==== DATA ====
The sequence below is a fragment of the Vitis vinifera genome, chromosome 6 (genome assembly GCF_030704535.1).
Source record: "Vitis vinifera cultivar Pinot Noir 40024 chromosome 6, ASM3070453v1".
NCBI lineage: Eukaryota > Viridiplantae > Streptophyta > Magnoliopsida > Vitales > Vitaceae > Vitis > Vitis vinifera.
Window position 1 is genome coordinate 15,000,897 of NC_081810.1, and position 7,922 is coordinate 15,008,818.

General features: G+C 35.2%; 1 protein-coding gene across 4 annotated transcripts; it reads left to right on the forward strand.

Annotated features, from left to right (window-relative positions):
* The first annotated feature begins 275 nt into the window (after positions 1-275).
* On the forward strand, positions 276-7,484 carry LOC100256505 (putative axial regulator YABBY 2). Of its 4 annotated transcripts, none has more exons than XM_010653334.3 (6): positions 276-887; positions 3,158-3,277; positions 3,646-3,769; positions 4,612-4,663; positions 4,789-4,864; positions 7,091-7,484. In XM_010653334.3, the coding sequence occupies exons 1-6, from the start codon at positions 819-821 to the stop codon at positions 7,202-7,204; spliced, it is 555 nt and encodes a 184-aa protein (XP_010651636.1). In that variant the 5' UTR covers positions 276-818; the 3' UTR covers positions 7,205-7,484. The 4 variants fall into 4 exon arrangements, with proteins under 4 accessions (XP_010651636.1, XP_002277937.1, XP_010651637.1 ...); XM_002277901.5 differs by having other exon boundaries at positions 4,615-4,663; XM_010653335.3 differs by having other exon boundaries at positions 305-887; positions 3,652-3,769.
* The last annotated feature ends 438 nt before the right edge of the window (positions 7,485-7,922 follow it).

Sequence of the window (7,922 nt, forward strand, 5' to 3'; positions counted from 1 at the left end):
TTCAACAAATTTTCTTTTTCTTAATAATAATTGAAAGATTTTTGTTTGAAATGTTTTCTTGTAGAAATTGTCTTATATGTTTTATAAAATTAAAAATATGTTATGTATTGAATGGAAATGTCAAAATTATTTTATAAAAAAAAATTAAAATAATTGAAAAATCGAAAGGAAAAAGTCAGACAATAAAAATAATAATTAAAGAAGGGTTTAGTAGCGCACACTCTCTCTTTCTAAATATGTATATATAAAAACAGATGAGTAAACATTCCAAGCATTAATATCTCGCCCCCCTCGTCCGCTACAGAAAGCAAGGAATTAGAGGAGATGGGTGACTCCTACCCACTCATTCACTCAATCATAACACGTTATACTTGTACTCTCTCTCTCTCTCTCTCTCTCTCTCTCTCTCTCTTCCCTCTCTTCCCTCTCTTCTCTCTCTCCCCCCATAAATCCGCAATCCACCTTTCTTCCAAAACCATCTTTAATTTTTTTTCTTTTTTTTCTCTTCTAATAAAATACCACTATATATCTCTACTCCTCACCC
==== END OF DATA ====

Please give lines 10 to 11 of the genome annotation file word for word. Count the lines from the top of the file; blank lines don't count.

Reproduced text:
Sequence of the window (7,922 nt, forward strand, 5' to 3'; positions counted from 1 at the left end):
TTCAACAAATTTTCTTTTTCTTAATAATAATTGAAAGATTTTTGTTTGAAATGTTTTCTTGTAGAAATTGTCTTATATGTTTTATAAAATTAAAAATATGTTATGTATTGAATGGAAATGTCAAAATTATTTTATAAAAAAAAATTAAAATAATTGAAAAATCGAAAGGAAAAAGTCAGACAATAAAAATAATAATTAAAGAAGGGTTTAGTAGCGCACACTCTCTCTTTCTAAATATGTATATATAAAAACAGATGAGTAAACATTCCAAGCATTAATATCTCGCCCCCCTCGTCCGCTACAGAAAGCAAGGAATTAGAGGAGATGGGTGACTCCTACCCACTCATTCACTCAATCATAACACGTTATACTTGTACTCTCTCTCTCTCTCTCTCTCTCTCTCTCTCTCTCTTCCCTCTCTTCCCTCTCTTCTCTCTCTCCCCCCATAAATCCGCAATCCACCTTTCTTCCAAAACCATCTTTAATTTTTTTTCTTTTTTTTCTCTTCTAATAAAATACCACTATATATCTCTACTCCTCACCC